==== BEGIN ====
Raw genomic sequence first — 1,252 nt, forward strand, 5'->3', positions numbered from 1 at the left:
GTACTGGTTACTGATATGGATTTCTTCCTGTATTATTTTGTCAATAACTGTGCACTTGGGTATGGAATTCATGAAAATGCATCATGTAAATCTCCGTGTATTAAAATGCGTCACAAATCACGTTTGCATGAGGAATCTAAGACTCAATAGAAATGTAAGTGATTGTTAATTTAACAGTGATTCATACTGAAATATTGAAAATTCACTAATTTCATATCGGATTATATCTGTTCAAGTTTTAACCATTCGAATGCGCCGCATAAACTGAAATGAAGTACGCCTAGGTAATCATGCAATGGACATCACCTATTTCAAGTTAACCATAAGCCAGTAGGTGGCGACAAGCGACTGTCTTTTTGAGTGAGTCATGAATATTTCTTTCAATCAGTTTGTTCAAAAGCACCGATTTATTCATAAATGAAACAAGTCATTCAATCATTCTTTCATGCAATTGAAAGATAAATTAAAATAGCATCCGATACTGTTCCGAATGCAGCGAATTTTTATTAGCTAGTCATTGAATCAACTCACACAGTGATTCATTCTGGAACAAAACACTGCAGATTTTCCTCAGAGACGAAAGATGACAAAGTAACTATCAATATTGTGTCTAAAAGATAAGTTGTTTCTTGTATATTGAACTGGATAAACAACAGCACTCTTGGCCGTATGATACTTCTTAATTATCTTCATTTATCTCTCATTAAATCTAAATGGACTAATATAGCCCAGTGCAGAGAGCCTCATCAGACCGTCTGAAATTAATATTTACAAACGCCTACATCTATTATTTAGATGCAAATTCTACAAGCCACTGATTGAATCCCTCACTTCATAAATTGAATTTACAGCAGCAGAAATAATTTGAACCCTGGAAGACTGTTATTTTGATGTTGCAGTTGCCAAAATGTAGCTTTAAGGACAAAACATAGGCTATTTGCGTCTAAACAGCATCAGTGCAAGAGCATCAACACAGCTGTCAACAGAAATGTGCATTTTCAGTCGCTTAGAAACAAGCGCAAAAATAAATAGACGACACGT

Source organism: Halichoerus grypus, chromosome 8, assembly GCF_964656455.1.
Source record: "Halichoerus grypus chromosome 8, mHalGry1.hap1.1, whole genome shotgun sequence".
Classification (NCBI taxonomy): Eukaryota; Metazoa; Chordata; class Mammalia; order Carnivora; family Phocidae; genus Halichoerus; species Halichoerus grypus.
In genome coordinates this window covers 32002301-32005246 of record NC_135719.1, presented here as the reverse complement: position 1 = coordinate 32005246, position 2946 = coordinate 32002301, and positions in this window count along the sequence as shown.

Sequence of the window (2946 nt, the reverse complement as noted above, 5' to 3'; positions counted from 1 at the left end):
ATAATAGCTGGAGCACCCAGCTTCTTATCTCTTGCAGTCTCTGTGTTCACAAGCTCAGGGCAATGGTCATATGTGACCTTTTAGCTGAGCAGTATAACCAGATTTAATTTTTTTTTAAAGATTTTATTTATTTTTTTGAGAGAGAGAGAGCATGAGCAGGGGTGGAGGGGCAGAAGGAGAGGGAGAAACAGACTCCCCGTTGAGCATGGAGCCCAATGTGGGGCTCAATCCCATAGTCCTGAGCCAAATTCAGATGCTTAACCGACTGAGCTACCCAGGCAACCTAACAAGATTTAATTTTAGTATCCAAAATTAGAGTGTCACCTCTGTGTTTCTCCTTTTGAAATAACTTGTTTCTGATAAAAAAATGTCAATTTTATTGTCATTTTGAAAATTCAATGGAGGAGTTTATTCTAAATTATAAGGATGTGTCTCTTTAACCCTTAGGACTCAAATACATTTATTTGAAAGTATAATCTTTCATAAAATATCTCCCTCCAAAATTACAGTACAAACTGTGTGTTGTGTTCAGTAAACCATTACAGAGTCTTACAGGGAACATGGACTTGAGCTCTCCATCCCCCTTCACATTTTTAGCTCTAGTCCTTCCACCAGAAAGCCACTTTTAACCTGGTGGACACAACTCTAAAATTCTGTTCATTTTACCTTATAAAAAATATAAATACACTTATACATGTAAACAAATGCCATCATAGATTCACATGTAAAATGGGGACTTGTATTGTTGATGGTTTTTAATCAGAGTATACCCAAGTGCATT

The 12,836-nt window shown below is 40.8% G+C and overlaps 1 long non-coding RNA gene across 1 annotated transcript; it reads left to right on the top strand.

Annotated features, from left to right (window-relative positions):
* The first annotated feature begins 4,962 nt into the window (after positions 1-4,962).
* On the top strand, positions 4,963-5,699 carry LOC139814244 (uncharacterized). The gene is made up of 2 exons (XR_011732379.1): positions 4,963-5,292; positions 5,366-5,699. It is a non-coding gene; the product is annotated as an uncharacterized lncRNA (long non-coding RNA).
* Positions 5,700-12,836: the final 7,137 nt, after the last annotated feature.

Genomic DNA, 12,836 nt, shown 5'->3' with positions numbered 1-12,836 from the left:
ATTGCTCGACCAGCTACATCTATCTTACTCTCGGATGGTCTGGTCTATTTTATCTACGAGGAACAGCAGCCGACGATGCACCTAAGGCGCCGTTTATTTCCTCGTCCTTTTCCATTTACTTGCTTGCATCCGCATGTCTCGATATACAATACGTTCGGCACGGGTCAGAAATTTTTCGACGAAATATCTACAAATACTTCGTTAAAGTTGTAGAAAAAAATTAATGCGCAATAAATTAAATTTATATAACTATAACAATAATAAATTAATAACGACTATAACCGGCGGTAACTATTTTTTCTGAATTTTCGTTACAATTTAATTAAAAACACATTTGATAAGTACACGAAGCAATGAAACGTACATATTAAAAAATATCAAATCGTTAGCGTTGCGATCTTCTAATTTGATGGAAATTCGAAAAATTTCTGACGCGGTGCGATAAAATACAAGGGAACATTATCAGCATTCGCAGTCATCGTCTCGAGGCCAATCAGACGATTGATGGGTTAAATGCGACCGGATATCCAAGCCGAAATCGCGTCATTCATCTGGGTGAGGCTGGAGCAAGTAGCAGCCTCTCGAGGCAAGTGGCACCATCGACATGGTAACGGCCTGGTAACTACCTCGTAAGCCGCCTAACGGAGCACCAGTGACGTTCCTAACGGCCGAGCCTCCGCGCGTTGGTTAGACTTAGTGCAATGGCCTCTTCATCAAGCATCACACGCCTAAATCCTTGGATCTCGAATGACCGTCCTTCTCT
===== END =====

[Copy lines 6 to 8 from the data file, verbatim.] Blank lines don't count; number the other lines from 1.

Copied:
In genome coordinates this window covers 32002301-32005246 of record NC_135719.1, presented here as the reverse complement: position 1 = coordinate 32005246, position 2946 = coordinate 32002301, and positions in this window count along the sequence as shown.

Sequence of the window (2946 nt, the reverse complement as noted above, 5' to 3'; positions counted from 1 at the left end):
ATAATAGCTGGAGCACCCAGCTTCTTATCTCTTGCAGTCTCTGTGTTCACAAGCTCAGGGCAATGGTCATATGTGACCTTTTAGCTGAGCAGTATAACCAGATTTAATTTTTTTTTAAAGATTTTATTTATTTTTTTGAGAGAGAGAGAGCATGAGCAGGGGTGGAGGGGCAGAAGGAGAGGGAGAAACAGACTCCCCGTTGAGCATGGAGCCCAATGTGGGGCTCAATCCCATAGTCCTGAGCCAAATTCAGATGCTTAACCGACTGAGCTACCCAGGCAACCTAACAAGATTTAATTTTAGTATCCAAAATTAGAGTGTCACCTCTGTGTTTCTCCTTTTGAAATAACTTGTTTCTGATAAAAAAATGTCAATTTTATTGTCATTTTGAAAATTCAATGGAGGAGTTTATTCTAAATTATAAGGATGTGTCTCTTTAACCCTTAGGACTCAAATACATTTATTTGAAAGTATAATCTTTCATAAAATATCTCCCTCCAAAATTACAGTACAAACTGTGTGTTGTGTTCAGTAAACCATTACAGAGTCTTACAGGGAACATGGACTTGAGCTCTCCATCCCCCTTCACATTTTTAGCTCTAGTCCTTCCACCAGAAAGCCACTTTTAACCTGGTGGACACAACTCTAAAATTCTGTTCATTTTACCTTATAAAAAATATAAATACACTTATACATGTAAACAAATGCCATCATAGATTCACATGTAAAATGGGGACTTGTATTGTTGATGGTTTTTAATCAGAGTATACCCAAGTGCATT